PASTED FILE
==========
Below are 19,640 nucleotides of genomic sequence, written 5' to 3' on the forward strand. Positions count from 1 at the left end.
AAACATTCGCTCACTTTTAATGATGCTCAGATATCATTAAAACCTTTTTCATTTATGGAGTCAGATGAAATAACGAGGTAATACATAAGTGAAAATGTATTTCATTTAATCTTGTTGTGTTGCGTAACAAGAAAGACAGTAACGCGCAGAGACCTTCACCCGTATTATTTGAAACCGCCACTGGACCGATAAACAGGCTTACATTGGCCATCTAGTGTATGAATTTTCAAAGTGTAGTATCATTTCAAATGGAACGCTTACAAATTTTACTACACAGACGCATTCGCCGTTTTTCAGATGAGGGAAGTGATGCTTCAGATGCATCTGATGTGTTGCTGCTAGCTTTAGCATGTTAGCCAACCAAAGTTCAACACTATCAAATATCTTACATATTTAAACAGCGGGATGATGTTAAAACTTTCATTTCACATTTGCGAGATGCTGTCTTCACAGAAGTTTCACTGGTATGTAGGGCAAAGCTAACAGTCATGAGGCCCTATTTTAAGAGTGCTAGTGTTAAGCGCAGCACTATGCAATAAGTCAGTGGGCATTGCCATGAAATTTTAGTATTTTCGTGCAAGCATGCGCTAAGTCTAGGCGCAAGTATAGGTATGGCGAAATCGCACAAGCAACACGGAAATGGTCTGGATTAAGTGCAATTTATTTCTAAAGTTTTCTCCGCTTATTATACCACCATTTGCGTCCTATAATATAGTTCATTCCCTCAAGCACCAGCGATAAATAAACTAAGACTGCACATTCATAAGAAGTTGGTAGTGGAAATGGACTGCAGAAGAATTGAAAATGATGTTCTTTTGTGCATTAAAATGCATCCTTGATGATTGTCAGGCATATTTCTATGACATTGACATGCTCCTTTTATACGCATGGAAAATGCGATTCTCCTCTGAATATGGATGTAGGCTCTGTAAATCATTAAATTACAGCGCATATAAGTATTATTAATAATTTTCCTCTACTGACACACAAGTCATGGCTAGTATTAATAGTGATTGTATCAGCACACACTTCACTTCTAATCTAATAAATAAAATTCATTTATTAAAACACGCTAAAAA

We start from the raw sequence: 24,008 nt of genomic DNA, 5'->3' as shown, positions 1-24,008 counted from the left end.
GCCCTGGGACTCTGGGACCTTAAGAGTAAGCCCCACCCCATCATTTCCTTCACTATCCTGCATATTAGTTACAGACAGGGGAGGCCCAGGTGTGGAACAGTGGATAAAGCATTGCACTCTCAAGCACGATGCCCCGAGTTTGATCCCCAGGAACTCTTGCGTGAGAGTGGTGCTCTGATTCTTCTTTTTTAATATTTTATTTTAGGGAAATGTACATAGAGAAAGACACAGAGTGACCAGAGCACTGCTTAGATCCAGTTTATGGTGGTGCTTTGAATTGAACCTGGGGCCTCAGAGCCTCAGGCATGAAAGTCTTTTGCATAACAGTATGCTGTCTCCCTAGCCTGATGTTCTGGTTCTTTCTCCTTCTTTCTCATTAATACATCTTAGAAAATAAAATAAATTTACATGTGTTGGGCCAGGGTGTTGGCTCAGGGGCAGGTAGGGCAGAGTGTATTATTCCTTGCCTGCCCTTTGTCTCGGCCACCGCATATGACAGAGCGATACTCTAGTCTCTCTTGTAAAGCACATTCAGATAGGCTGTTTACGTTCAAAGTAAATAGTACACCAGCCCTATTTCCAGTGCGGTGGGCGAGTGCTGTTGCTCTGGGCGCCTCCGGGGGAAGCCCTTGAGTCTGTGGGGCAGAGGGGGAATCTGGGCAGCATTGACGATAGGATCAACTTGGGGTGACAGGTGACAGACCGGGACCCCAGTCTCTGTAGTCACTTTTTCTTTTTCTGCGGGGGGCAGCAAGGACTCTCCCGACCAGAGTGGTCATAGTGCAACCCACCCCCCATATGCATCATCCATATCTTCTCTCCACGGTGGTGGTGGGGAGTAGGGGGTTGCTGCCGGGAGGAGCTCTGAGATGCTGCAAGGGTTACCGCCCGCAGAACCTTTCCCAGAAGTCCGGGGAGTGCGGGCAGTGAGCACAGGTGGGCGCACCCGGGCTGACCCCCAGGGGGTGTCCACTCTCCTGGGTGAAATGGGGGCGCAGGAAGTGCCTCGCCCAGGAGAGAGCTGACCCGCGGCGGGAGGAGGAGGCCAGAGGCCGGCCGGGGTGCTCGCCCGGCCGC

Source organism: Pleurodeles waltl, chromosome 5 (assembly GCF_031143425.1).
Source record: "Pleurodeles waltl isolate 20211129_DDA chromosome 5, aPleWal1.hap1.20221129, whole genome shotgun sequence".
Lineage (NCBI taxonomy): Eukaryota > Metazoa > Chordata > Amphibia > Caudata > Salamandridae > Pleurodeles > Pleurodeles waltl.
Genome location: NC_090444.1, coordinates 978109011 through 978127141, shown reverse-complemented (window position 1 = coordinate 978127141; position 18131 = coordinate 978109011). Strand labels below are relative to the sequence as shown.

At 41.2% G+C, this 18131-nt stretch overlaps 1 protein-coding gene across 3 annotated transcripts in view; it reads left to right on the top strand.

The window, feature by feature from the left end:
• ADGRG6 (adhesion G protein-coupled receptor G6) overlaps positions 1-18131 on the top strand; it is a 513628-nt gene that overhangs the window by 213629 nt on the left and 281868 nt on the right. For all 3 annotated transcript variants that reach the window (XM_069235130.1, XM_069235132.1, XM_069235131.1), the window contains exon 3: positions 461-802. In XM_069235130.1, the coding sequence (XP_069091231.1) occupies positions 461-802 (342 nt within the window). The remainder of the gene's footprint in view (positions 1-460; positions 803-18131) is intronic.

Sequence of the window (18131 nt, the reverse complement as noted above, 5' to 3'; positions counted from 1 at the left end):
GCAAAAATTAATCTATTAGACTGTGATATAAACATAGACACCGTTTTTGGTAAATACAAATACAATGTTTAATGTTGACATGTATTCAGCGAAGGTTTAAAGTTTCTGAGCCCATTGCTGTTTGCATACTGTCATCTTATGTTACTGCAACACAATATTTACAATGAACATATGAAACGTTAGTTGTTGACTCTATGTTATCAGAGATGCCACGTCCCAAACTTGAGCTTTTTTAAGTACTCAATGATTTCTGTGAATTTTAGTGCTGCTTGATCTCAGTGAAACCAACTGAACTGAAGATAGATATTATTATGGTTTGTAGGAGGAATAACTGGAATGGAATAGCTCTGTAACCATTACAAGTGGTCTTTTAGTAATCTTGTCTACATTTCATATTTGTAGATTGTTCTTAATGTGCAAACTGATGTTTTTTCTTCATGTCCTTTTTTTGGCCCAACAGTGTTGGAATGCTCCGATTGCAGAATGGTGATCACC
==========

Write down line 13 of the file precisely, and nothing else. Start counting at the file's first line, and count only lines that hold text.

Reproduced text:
GCAAAAATTAATCTATTAGACTGTGATATAAACATAGACACCGTTTTTGGTAAATACAAATACAATGTTTAATGTTGACATGTATTCAGCGAAGGTTTAAAGTTTCTGAGCCCATTGCTGTTTGCATACTGTCATCTTATGTTACTGCAACACAATATTTACAATGAACATATGAAACGTTAGTTGTTGACTCTATGTTATCAGAGATGCCACGTCCCAAACTTGAGCTTTTTTAAGTACTCAATGATTTCTGTGAATTTTAGTGCTGCTTGATCTCAGTGAAACCAACTGAACTGAAGATAGATATTATTATGGTTTGTAGGAGGAATAACTGGAATGGAATAGCTCTGTAACCATTACAAGTGGTCTTTTAGTAATCTTGTCTACATTTCATATTTGTAGATTGTTCTTAATGTGCAAACTGATGTTTTTTCTTCATGTCCTTTTTTTGGCCCAACAGTGTTGGAATGCTCCGATTGCAGAATGGTGATCACC